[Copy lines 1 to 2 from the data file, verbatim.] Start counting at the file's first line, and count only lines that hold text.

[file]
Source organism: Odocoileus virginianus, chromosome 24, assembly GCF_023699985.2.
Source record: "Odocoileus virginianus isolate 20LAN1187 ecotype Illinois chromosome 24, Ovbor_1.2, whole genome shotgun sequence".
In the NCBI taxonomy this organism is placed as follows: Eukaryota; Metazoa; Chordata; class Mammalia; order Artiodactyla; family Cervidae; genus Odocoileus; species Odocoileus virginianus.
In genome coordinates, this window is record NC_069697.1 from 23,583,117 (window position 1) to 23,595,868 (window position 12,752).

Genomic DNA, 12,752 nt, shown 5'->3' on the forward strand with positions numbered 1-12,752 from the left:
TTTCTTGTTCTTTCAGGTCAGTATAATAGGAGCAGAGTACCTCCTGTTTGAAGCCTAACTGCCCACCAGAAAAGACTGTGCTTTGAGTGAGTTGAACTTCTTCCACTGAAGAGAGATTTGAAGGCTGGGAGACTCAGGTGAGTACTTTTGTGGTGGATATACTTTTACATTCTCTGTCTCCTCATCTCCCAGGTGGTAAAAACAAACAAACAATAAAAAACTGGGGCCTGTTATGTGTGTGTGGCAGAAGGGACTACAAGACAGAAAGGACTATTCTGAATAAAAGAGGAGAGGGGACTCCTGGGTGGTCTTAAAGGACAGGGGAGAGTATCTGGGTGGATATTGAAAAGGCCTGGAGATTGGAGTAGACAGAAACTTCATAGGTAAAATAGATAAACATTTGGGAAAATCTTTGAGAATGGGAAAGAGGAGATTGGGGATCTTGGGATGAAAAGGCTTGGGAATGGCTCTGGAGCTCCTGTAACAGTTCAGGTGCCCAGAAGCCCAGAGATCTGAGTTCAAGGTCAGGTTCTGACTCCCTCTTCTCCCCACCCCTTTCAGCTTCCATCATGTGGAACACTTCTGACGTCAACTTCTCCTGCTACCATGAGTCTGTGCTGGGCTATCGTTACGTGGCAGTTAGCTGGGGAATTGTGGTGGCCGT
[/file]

Source organism: Odocoileus virginianus, chromosome 24, assembly GCF_023699985.2.
Source record: "Odocoileus virginianus isolate 20LAN1187 ecotype Illinois chromosome 24, Ovbor_1.2, whole genome shotgun sequence".